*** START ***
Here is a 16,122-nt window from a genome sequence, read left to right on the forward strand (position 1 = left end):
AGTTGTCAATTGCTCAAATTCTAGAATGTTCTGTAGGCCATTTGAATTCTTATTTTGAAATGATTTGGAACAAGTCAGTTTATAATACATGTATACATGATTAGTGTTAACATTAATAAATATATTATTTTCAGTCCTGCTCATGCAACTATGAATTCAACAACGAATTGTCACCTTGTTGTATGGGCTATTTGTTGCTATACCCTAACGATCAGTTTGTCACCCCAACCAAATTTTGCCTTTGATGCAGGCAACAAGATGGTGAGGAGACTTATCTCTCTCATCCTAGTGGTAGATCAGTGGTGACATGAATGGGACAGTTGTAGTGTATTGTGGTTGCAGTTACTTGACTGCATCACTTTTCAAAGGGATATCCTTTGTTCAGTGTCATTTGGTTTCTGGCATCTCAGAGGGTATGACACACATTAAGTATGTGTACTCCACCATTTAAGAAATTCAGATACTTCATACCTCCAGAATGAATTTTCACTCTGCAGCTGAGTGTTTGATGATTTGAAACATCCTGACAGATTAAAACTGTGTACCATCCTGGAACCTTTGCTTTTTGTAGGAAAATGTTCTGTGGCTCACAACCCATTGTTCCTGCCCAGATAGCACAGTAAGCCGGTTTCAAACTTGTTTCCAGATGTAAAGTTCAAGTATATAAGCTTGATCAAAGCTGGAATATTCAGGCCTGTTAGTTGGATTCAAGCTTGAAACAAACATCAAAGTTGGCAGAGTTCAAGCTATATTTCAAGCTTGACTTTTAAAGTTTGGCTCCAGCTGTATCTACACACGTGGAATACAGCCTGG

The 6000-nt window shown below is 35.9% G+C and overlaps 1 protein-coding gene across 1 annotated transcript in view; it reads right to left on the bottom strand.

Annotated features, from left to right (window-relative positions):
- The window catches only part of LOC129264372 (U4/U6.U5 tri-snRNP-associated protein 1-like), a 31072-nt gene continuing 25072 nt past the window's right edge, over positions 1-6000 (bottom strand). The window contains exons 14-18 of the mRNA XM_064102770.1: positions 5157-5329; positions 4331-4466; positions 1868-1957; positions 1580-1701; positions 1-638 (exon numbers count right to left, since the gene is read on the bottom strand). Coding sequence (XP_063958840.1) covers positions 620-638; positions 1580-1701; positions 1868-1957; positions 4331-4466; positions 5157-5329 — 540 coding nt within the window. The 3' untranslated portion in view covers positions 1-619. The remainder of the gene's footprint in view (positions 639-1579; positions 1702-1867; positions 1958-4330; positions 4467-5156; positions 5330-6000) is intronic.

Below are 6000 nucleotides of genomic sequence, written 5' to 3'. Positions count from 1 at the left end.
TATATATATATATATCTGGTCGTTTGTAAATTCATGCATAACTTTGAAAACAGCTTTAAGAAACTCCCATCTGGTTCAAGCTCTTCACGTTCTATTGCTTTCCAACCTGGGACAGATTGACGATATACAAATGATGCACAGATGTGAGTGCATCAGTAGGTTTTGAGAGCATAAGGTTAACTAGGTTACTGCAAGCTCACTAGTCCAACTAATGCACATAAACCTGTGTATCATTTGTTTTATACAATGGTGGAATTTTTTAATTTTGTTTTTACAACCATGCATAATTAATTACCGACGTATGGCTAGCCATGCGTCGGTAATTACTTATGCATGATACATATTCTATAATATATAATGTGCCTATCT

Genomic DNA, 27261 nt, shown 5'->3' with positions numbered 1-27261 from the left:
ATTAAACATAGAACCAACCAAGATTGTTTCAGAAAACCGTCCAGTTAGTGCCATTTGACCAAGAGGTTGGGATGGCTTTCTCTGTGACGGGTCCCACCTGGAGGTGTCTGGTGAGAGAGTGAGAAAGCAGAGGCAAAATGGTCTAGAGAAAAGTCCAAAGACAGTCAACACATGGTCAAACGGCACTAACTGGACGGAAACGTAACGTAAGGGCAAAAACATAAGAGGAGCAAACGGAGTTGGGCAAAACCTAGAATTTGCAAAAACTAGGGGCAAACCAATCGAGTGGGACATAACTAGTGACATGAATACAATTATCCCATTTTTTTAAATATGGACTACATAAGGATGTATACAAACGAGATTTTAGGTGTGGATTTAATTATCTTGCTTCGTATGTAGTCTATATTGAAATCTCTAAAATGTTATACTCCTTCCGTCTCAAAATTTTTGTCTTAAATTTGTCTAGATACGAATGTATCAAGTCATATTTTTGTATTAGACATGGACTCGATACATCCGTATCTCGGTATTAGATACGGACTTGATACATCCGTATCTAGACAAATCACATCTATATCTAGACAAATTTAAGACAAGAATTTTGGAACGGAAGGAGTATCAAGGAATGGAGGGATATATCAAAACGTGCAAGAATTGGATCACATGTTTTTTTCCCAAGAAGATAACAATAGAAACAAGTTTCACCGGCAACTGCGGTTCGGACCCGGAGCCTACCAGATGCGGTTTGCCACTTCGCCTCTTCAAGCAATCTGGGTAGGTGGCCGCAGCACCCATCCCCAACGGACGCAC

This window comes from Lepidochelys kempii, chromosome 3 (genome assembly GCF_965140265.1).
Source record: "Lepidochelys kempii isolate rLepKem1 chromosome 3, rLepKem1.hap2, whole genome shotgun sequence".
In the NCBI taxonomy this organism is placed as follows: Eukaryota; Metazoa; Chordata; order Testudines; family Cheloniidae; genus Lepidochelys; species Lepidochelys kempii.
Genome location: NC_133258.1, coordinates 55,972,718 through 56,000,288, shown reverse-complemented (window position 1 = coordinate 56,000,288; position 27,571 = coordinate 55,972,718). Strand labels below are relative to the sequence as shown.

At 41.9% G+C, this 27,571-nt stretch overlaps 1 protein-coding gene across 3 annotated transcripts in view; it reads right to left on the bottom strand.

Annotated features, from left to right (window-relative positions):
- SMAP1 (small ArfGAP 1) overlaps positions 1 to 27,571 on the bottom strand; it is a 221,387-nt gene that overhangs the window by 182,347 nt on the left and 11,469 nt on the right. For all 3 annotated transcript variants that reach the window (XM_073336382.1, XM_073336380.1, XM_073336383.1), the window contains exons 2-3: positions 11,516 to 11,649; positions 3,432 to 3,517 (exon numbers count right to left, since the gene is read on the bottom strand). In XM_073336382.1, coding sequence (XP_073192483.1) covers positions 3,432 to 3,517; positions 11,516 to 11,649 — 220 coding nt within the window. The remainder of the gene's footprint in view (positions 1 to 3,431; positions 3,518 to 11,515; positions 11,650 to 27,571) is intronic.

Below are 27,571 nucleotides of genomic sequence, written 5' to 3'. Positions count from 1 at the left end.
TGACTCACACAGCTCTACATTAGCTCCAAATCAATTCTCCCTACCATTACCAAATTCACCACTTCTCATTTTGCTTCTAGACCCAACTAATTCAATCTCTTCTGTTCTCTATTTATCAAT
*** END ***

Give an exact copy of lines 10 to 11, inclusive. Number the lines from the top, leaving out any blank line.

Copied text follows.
This window comes from Lepidochelys kempii, chromosome 3 (genome assembly GCF_965140265.1).
Source record: "Lepidochelys kempii isolate rLepKem1 chromosome 3, rLepKem1.hap2, whole genome shotgun sequence".